What can you do to help pay down medical debt?
If you have debt, there are numerous medical bill options available. First and foremost, you should try to prevent the bill from going to collections. Typically, the medical debt will only show up on your credit report once it’s been sent to collections and — based on the new criteria discussed above — has been in collections for a year.
If you’d like to keep the bill out of collections, you’ll need to negotiate with your medical provider. Reach out to the provider’s billing department and ask about establishing a payment arrangement. The provider may be willing to let you make a lump-sum payment that’s less than the total amount and waive the remaining balance. For instance, if you owe $10,000, the provider may waive the bill as long as you’re able to pay $8,000.
You may also be able to ask for a hold on your account, especially if you think the medical costs should have been covered under your health insurance plan. Don’t be afraid to ask your medical provider to put a hold on the account for 30 days as you review the charges. If you’re disputing coverage with your health insurance company, be sure to share this information with the medical provider.
Your provider may also be willing to establish a payment plan. A payment plan allows you to make monthly payments until you pay your health care bill in full or an agreed-upon portion of it.
If you can’t secure any financial assistance from your healthcare provider, they may send the debt to collections. As mentioned, starting on July 1, 2022, you have one year to pay the balance in full before it appears on your credit report. You should make efforts to pay down the debt by then. You can try negotiating with the debt collection agency for a payment arrangement, much like you previously attempted with your medical provider.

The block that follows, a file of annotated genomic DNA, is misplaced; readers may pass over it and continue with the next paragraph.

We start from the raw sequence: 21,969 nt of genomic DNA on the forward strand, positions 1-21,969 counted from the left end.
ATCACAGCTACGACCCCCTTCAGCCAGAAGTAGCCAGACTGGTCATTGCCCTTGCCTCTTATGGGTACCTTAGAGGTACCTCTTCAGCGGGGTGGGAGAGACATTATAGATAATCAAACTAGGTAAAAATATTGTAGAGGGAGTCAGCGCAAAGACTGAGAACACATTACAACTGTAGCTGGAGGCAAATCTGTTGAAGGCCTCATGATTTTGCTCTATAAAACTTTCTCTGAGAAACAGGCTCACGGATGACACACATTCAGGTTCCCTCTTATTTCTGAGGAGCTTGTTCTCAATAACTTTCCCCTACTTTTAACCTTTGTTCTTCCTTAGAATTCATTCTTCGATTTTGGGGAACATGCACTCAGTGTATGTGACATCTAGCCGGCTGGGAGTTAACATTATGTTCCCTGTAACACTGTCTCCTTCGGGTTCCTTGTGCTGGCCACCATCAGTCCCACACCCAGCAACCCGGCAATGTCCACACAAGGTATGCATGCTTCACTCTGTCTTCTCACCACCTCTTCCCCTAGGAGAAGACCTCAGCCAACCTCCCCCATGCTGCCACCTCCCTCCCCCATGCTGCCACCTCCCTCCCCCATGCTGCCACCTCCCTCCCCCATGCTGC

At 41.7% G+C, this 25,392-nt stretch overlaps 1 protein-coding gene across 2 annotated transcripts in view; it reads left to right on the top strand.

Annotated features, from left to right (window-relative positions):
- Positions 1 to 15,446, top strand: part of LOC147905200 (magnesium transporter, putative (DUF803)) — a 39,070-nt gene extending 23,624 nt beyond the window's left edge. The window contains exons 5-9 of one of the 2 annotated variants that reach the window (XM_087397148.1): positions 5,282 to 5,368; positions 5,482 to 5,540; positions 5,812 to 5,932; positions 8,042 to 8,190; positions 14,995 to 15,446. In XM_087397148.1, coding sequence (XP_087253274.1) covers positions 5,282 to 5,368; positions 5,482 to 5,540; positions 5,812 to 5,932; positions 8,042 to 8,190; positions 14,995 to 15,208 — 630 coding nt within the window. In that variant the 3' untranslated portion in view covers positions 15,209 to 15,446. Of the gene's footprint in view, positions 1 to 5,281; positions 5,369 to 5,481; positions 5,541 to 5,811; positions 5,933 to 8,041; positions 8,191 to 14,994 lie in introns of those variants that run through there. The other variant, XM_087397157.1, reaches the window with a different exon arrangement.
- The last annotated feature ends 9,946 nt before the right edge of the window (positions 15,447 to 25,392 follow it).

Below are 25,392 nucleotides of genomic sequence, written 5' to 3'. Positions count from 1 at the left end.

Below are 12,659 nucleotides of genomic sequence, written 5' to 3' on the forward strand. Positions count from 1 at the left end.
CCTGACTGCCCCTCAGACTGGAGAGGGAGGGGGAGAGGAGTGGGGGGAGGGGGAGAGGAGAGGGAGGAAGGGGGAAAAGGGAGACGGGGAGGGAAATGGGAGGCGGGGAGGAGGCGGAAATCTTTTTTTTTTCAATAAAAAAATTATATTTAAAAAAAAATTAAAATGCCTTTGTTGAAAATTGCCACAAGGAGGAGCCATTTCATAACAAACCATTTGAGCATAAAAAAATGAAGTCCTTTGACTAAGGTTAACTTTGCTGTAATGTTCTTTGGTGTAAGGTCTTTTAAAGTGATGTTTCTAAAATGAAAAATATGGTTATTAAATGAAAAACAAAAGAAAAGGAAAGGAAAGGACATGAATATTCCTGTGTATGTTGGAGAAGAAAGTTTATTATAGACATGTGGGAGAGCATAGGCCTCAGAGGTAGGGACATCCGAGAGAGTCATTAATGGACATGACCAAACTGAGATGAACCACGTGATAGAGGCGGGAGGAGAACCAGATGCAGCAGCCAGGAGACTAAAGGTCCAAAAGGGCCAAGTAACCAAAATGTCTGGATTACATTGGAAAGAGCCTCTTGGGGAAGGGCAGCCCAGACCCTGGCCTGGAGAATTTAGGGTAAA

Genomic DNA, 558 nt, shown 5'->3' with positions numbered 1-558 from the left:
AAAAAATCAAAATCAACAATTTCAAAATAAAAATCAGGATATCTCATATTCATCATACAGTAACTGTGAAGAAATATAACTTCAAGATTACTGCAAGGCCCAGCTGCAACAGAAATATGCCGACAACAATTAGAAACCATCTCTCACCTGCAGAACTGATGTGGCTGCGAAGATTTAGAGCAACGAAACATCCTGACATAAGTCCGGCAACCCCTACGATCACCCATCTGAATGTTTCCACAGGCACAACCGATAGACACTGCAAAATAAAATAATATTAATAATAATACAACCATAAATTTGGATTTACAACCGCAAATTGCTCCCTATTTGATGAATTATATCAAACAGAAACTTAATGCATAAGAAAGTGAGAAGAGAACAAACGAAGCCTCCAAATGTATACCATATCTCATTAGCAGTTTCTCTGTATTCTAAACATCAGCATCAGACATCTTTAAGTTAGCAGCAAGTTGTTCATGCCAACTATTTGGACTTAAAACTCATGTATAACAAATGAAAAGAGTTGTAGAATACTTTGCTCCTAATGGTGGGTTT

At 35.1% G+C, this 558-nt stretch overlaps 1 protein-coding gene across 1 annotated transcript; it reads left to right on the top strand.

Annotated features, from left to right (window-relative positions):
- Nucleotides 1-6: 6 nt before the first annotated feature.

Should the debt collector not accept your proposal, you may need to consider other options. A debt consolidation loan is one such example. You can take out a loan with a financial institution. When you receive the debt consolidation loan, you’ll be given a lump sum of funds that you can use to pay off your medical bills in full. You will then need to repay the loan.
There are a few benefits to using a loan to pay off your medical debt that’s in collections:
The terms of the debt consolidation loan may be more favorable than those the debt collector has set forth.
You won’t have to deal with harassing phone calls from a debt collector.
The payments required for the debt consolidation loan may be easier to work into your personal finances.
Because you have paid the debt collector, the medical bill will be removed from your credit report.
Paying your medical bills can be difficult but doable
If you unexpectedly require medical services, you may have difficulty paying off the bills that come with it. What happens if you don’t pay medical bills? Depending on how long it’s been since you received the bill, the bill may end up going to debt collectors and harming your credit score.
Fortunately, the credit bureaus recently announced that they will remove medical debt from consumer credit reports once it has been paid. There are different options available to help you pay down your medical debts, including negotiating with your doctor’s office, negotiating with your debt collector or using a tool like a debt consolidation loan.
One other tool to help manage your personal finances is Tally†. Tally is a debt payoff app designed to help you pay down credit card debt quickly and efficiently with a lower-interest line of credit. By paying off your credit card debt and managing due dates, you may be able to improve credit scoring factors.
†To get the benefits of a Tally line of credit, you must qualify for and accept a Tally line of credit. The APR (which is the same as your interest rate) will be between 7.90% and 29.99% per year and will be based on your credit history. The APR will vary with the market based on the Prime Rate. Annual fees range from $0 - $300.